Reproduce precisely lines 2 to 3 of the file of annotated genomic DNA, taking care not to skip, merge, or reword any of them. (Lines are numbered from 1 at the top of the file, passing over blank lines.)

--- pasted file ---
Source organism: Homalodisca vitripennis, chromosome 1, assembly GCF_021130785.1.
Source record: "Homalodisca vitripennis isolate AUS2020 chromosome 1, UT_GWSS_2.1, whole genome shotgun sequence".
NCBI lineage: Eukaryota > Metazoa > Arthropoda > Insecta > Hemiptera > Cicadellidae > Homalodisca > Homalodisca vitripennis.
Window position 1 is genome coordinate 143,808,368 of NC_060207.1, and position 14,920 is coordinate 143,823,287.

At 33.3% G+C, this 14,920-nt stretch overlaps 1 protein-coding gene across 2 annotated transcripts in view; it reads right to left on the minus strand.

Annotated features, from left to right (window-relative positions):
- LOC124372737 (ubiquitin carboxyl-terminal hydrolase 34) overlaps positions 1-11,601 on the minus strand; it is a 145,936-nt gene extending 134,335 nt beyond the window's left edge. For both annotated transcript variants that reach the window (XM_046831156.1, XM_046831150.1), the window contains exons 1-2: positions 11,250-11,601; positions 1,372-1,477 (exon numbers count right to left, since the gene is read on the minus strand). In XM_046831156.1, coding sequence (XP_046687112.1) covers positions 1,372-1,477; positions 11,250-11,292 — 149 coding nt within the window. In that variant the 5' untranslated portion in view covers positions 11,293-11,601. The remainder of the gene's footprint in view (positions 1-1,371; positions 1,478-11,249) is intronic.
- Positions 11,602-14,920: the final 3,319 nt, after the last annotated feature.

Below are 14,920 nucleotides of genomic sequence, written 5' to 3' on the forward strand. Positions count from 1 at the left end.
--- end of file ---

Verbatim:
Source record: "Homalodisca vitripennis isolate AUS2020 chromosome 1, UT_GWSS_2.1, whole genome shotgun sequence".
NCBI lineage: Eukaryota > Metazoa > Arthropoda > Insecta > Hemiptera > Cicadellidae > Homalodisca > Homalodisca vitripennis.